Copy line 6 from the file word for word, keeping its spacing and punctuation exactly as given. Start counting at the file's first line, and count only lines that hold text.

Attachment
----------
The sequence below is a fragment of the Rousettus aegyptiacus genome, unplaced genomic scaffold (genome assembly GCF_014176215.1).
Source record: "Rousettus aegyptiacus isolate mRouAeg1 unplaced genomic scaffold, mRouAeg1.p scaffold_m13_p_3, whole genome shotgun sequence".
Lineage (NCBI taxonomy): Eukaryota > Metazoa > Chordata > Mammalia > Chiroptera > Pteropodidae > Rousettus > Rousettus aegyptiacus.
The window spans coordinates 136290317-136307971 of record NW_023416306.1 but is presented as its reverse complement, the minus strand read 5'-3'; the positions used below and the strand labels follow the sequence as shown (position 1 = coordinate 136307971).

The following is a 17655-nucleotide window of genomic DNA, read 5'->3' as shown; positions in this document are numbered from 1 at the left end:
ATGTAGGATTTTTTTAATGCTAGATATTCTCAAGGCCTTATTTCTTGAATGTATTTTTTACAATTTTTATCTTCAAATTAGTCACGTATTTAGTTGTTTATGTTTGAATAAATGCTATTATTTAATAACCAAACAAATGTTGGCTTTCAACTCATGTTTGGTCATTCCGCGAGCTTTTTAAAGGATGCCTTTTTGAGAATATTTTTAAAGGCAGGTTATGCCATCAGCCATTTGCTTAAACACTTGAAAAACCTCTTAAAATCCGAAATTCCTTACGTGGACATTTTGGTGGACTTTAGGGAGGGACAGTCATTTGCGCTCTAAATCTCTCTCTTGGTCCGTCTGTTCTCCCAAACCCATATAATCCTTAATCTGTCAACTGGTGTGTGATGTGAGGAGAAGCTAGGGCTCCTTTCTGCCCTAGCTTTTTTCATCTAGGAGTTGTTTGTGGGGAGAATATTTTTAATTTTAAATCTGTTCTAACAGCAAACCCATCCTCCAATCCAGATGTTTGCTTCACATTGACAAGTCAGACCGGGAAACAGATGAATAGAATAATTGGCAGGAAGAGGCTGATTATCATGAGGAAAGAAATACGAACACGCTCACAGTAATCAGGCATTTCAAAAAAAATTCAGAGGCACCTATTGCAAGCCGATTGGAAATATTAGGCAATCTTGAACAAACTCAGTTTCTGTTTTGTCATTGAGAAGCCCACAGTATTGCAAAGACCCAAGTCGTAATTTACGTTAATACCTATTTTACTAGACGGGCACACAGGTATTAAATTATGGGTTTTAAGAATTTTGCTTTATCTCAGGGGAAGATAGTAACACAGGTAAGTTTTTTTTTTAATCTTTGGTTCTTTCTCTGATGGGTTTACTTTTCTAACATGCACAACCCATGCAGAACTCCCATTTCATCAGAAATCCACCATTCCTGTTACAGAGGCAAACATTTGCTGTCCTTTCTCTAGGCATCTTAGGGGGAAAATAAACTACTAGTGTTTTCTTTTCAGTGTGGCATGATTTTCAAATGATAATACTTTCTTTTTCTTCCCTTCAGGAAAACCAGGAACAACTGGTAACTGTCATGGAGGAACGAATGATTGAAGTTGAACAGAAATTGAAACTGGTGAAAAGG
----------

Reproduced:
ATGTAGGATTTTTTTAATGCTAGATATTCTCAAGGCCTTATTTCTTGAATGTATTTTTTACAATTTTTATCTTCAAATTAGTCACGTATTTAGTTGTTTATGTTTGAATAAATGCTATTATTTAATAACCAAACAAATGTTGGCTTTCAACTCATGTTTGGTCATTCCGCGAGCTTTTTAAAGGATGCCTTTTTGAGAATATTTTTAAAGGCAGGTTATGCCATCAGCCATTTGCTTAAACACTTGAAAAACCTCTTAAAATCCGAAATTCCTTACGTGGACATTTTGGTGGACTTTAGGGAGGGACAGTCATTTGCGCTCTAAATCTCTCTCTTGGTCCGTCTGTTCTCCCAAACCCATATAATCCTTAATCTGTCAACTGGTGTGTGATGTGAGGAGAAGCTAGGGCTCCTTTCTGCCCTAGCTTTTTTCATCTAGGAGTTGTTTGTGGGGAGAATATTTTTAATTTTAAATCTGTTCTAACAGCAAACCCATCCTCCAATCCAGATGTTTGCTTCACATTGACAAGTCAGACCGGGAAACAGATGAATAGAATAATTGGCAGGAAGAGGCTGATTATCATGAGGAAAGAAATACGAACACGCTCACAGTAATCAGGCATTTCAAAAAAAATTCAGAGGCACCTATTGCAAGCCGATTGGAAATATTAGGCAATCTTGAACAAACTCAGTTTCTGTTTTGTCATTGAGAAGCCCACAGTATTGCAAAGACCCAAGTCGTAATTTACGTTAATACCTATTTTACTAGACGGGCACACAGGTATTAAATTATGGGTTTTAAGAATTTTGCTTTATCTCAGGGGAAGATAGTAACACAGGTAAGTTTTTTTTTTAATCTTTGGTTCTTTCTCTGATGGGTTTACTTTTCTAACATGCACAACCCATGCAGAACTCCCATTTCATCAGAAATCCACCATTCCTGTTACAGAGGCAAACATTTGCTGTCCTTTCTCTAGGCATCTTAGGGGGAAAATAAACTACTAGTGTTTTCTTTTCAGTGTGGCATGATTTTCAAATGATAATACTTTCTTTTTCTTCCCTTCAGGAAAACCAGGAACAACTGGTAACTGTCATGGAGGAACGAATGATTGAAGTTGAACAGAAATTGAAACTGGTGAAAAGG